Up and over the roof I went, trying not to look down. At the back of the house there was a better way down. The back yard was terraced, and I could jump with ease from one floor to the other until I was safely on the ground. I ran the length of the back of the house and circled to the front. “David! Wake up! The house is on fire,” I shouted. All the while, I thought of Daniel sleeping peacefully and unaware of his impending doom.

After several tense moments, David materialized at the balcony to his room, the lord of the manor, dapperly dressed and seemingly nonchalant about the situation. This really should have been his house. He belonged there. In that moment he was equal measure Howard Hughes, Jay Gatsby and Count Dracula. Somewhere behind him was Genesis in a panic. It was an easy way out, or so I imagined.

Meanwhile, I could hear the sirens approaching. Fortunately for everyone, there was a fire station at the top of Laurel Canyon where Mulholland crossed. I don’t recall if it was me or Patrick who unlocked the chain link gate just as the fire engines arrived. I imagine they would have driven straight through at any rate. The fire was quickly and expertly extinguished. Ultimately, there was only interior damage and the foundation remained intact.

I found a corner of the front yard to collect myself. I was covered in soot, dressed in what were likely my only good clothes left. I waited for news of Daniel, fearing the worst. Genesis had been severely injured. I couldn’t quite work it out. There were doors leading to the back yard. The fire hadn’t reached that end of the house. In fact, it had stopped at the top of the staircase at the second floor. Somehow he had fallen. He must have lost his footing. I can only speculate that he didn’t know the location of the fire and had tried to scale down the front of the house from his room.

Then, magically, he appeared, dressed in leather pants and jacket, his hair slicked back, sporting giant-framed sunglasses as if he were about to take the stage. It was impressive, and I recall being relieved and happy to see him. “You all right?” Daniel asked as he walked toward the gathering throng near the front of the yard at Laurel Canyon. It was quite the contrast given that I had last encountered him in the kitchen wearing cut-off jean shorts, a white tank top and the most massive white man’s afro I had seen in a good while.

I felt strangely happy and destitute at once, freed by the flames, and grateful in a way that I was now forced to start over. I actually looked forward to finding an apartment, getting a job and maneuvering toward a normal existence. The house had successfully expelled us all. The spell had been broken. We would all have to move on. And so ended my first strange episode in the City of Angels.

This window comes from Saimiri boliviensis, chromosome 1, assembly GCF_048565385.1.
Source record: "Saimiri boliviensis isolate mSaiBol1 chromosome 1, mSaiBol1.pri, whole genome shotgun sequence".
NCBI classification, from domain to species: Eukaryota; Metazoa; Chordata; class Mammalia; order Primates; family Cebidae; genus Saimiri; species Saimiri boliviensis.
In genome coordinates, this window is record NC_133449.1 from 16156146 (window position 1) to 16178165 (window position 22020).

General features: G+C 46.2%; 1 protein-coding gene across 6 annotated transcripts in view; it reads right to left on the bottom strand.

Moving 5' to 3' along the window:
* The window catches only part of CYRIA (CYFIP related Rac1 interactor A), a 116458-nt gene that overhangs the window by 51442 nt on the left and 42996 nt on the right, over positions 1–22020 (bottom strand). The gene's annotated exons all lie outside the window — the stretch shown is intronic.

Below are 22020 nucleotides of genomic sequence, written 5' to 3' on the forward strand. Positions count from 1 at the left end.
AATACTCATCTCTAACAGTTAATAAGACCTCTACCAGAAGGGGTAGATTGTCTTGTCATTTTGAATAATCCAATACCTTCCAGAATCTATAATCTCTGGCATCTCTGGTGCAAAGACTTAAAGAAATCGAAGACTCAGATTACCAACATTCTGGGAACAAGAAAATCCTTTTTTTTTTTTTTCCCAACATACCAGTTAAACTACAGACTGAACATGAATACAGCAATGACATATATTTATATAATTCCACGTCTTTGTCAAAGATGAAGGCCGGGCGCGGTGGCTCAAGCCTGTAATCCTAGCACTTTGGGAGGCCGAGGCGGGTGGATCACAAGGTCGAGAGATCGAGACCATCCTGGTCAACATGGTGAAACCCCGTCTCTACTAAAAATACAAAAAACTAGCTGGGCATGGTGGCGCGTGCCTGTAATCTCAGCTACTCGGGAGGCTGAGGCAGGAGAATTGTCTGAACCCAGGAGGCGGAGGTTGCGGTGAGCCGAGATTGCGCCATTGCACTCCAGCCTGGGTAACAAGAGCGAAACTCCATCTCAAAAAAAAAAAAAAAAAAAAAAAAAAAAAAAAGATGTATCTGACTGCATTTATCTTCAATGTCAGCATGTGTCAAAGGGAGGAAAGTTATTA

David kindly returned some of my belongings that he found in the aftermath. He included a nice letter as I recall. Still, I spent several years avoiding the subject unless pressed. Love and Rockets were forever linked to the fire, and I didn’t relish the idea of revisiting that moment in any shape or form. So when I was invited by a friend to see the band headline the now-shuttered Hollywood Grand, I didn’t exactly jump at the chance. I don’t know if it was resentment or blame that I felt, but ultimately it was of my own invention. I agreed to go. It was actually the first time I had ever seen them. And they killed it, opening with a searing version of “Ball of Confusion.”

There was something dark and hypnotic about my first days in Los Angeles. And it clung to me until that moment when the band played on. Truth is, I can hardly recall the feeling anymore from the safe haven of my Highland Park home. But I felt compelled to put “pen to paper” after all this time and relay my own version of the events. Currently, I lead a relatively quiet existence by comparison. But sometimes when the sun sets, I look west beyond the hills and imagine the shadows falling over the house on Laurel Canyon. It still stands, like a bulwark against time, striking the temporary inhabitants with unease. They will come and go. As for the house? It will likely always be there.

Re-published in Blurt Magazine: